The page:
Simple Example

An example of the debt-snowball method in action is shown below.

A person has the following amounts of debt and additional funds available to pay debt (the debt is listed with the smallest balance first, as recommended by the method):

Credit Card A – $250 balance – $25/month minimum
Credit Card B – $500 balance – $26/month minimum
Car Payment – $2500 balance – $150/month minimum
Loan – $5000 balance – $200/month minimum

The person has an additional $100/month which can be devoted to repayment of debt.

Under the debt-snowball method, payments for the first two months would be made to debtors as follows:

Credit Card A – $125 ($25/month minimum + $100 additional available)
Credit Card B – $26/month minimum
Car Payment – $150/month minimum
Loan – $200/month minimum

After two months (presuming the person has not added to the balances, which would defeat the purpose of debt reduction), Credit Card A would be paid in full, and the remaining balances as follows:

Credit Card B – $448
Car Payment – $2200
Loan – $4600

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The person would then take the $125 previously used to pay off Credit Card A and apply it as additional payment to the Credit Card B balance, which would make payments for the next three months as follows:
Credit Card B – $151 ($26/month minimum + $125 additional available)
Car Payment – $150/month minimum
Loan – $200/month minimum

After three months Credit Card B would be paid in full (the final payment would be $146), and the remaining balances would be as follows:

Car Payment – $1750
Loan – $4000
The person would then take the $151 previously used to pay off Credit Card B and apply it as additional payment to the car loan balance, which would make payments as follows:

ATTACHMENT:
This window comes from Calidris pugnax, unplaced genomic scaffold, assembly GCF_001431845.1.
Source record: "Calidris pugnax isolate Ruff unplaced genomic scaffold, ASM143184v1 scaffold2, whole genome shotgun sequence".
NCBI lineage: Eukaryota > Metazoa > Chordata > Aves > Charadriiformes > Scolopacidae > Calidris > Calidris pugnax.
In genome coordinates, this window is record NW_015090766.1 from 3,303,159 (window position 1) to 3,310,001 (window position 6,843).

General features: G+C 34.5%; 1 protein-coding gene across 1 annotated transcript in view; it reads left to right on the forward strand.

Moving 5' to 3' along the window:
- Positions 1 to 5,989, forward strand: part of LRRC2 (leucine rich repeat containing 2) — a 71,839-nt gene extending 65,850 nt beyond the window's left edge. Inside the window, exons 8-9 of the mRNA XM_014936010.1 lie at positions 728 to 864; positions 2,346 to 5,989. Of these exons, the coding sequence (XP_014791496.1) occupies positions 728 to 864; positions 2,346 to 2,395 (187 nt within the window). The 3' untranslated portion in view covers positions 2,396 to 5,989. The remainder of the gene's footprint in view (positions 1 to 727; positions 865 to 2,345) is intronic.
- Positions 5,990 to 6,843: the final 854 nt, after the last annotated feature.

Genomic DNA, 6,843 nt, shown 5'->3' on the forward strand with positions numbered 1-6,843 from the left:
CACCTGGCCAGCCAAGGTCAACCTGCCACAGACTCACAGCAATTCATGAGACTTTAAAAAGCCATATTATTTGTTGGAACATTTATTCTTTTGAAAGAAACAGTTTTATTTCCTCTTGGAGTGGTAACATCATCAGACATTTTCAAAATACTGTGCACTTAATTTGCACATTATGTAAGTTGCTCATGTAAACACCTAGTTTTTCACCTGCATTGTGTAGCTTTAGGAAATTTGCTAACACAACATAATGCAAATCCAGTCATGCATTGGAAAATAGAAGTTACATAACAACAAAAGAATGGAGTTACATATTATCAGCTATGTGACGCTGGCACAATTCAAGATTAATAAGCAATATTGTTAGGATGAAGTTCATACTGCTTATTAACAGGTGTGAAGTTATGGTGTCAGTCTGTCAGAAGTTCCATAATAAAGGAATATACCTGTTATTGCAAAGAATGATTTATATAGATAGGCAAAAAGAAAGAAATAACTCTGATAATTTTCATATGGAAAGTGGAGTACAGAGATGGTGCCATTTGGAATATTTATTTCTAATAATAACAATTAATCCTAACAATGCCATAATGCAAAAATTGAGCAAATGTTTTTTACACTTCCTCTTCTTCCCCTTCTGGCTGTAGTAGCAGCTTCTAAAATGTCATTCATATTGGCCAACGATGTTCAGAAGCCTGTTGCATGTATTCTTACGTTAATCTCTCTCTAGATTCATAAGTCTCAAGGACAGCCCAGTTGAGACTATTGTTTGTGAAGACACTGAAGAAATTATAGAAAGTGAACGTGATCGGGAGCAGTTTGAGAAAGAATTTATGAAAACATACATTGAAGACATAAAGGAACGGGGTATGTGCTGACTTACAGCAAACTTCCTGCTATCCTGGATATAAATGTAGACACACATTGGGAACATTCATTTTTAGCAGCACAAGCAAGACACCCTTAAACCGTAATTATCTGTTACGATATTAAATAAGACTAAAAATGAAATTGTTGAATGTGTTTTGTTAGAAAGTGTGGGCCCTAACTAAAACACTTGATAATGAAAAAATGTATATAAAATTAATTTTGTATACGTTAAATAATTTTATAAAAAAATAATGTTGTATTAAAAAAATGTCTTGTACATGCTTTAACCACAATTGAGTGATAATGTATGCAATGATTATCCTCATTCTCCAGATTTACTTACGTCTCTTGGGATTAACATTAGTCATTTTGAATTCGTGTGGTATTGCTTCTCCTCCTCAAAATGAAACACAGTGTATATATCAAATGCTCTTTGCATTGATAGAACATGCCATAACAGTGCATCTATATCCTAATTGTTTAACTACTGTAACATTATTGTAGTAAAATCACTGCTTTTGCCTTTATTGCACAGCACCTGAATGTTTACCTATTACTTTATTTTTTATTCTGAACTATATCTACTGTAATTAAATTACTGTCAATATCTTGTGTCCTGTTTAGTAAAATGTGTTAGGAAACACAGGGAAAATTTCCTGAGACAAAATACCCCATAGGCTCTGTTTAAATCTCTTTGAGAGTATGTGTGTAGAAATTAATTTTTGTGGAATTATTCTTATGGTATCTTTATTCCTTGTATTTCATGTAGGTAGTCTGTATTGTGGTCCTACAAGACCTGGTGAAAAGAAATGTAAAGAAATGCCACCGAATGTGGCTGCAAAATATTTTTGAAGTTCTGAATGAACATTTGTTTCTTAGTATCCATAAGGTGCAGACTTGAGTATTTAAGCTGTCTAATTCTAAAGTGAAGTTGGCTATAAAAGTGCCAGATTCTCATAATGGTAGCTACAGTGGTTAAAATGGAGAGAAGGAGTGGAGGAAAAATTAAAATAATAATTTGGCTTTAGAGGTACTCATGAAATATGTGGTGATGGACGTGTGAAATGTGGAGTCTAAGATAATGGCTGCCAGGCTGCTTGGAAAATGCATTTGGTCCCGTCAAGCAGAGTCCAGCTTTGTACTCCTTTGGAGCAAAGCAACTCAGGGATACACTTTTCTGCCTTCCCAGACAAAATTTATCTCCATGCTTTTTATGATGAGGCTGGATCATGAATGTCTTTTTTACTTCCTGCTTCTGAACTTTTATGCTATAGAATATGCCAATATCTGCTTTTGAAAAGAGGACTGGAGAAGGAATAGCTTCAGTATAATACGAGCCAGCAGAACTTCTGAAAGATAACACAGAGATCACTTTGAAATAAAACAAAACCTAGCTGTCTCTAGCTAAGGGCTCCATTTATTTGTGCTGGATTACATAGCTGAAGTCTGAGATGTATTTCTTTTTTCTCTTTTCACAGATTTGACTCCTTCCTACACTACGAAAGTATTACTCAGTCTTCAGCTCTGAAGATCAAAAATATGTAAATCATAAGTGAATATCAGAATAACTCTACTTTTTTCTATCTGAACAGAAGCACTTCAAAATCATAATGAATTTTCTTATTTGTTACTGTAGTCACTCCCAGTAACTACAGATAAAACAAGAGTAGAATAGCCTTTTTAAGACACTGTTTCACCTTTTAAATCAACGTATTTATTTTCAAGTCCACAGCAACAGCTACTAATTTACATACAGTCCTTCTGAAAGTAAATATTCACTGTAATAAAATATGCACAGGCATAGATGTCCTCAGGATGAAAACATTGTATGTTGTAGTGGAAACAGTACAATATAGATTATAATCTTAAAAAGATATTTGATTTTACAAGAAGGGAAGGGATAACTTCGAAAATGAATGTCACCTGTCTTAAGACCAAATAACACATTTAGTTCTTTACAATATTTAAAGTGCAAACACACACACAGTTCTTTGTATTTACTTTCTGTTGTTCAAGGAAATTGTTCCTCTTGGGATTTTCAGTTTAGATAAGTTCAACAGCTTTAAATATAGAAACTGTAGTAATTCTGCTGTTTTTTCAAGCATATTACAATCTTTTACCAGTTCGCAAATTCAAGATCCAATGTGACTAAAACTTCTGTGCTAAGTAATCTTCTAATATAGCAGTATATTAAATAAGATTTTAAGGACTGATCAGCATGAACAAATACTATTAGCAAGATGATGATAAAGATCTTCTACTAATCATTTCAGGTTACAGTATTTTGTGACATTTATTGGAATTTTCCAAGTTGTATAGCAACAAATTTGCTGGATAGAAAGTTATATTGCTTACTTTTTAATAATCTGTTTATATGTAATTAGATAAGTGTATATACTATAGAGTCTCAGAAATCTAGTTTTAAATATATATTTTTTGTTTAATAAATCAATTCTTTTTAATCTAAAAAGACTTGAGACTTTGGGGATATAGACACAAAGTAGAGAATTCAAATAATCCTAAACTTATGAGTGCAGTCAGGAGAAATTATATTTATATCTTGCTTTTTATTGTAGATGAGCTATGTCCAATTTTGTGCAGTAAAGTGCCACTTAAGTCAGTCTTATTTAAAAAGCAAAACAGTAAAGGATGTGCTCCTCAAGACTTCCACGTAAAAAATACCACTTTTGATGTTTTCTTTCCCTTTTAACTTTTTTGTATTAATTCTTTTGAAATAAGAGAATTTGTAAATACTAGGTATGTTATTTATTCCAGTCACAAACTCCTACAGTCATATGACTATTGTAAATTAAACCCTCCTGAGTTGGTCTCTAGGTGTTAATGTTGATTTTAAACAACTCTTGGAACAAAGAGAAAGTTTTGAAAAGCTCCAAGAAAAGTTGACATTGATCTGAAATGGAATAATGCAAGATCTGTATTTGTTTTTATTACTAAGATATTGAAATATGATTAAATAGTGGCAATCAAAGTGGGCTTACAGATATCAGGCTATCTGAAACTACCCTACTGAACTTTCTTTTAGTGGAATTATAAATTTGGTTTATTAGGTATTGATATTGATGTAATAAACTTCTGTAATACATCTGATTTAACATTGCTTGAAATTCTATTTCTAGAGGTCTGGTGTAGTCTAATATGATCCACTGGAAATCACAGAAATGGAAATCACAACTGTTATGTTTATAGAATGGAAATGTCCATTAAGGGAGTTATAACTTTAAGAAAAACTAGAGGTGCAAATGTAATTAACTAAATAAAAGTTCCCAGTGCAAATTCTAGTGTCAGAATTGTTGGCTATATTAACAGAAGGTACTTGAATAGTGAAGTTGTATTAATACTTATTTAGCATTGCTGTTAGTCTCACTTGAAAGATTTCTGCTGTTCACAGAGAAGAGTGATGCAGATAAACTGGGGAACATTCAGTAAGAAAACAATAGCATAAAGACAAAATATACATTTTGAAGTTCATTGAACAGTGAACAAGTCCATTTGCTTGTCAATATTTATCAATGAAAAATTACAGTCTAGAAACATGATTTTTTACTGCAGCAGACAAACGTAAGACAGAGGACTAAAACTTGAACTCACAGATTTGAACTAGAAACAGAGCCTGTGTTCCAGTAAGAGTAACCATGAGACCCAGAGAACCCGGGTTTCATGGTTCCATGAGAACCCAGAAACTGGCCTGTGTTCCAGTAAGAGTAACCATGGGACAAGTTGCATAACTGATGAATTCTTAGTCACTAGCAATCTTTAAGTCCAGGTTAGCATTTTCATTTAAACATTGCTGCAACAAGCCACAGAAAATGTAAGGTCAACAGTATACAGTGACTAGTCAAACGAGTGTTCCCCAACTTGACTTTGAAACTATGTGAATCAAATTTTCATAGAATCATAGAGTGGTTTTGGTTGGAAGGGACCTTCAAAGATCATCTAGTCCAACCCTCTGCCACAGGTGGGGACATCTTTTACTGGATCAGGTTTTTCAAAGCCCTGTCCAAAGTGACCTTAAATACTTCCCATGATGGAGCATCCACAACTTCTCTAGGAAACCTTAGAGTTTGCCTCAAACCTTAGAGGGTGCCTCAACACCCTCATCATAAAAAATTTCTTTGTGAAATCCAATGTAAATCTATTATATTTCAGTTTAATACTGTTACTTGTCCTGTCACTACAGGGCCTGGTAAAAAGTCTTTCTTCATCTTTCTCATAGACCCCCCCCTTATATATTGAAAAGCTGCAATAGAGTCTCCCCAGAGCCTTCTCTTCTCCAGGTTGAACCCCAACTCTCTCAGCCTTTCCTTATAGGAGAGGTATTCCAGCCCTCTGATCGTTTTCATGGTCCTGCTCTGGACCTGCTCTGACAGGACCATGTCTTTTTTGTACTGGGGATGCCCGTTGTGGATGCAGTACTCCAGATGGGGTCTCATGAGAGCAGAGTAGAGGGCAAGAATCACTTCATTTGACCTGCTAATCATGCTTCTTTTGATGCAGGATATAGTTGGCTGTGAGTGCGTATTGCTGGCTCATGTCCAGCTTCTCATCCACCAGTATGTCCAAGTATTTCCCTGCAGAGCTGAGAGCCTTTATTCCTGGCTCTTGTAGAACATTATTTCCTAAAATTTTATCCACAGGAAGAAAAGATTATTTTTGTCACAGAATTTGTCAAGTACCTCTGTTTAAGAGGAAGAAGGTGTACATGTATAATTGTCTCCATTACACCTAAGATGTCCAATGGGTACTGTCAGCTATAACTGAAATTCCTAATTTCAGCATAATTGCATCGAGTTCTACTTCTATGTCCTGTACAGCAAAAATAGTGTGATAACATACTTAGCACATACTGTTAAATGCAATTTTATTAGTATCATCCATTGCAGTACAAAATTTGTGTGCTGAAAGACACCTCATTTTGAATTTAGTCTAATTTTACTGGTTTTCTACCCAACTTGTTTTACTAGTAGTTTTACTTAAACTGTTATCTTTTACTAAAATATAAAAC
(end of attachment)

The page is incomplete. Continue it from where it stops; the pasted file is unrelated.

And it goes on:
Car Payment – $301 ($150/month minimum + $151 additional available)
Loan – $200/month minimum

It would take six months to pay the car loan (the final payment being $245), whereupon the person would then make payments of $501/month toward the loan (which would have a $2800 balance) for six months (with the last payment at $295).
Thus in 15 months the person has repaid four loans, with two of them being paid in a mere five months and three within one year.

The primary benefit of the smallest-balance plan is the psychological benefit of seeing results sooner.

People with more financial discipline can get ahead quicker by paying off the credit cards and loans with the higher interest rates first. This will minimize costs to become debt-free faster than the smallest-balance approach.

The Debt-Snowball method is only for those on high enough incomes to be able to meet all the minimum repayment requirements on their debts. This method could instead lead to problems for those who are struggling to meet these minimum payments demands. In this circumstance, an individual should not be advised to pay creditors differing amounts as this could count as non-equitable repayment, leading to problems (e.g. with going bankrupt, or with maintaining non-equitable repayments over longer periods).

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Steve Rhode is the Get Out of Debt Guy and has been helping good people with bad debt problems since 1994. You can learn more about Steve, here.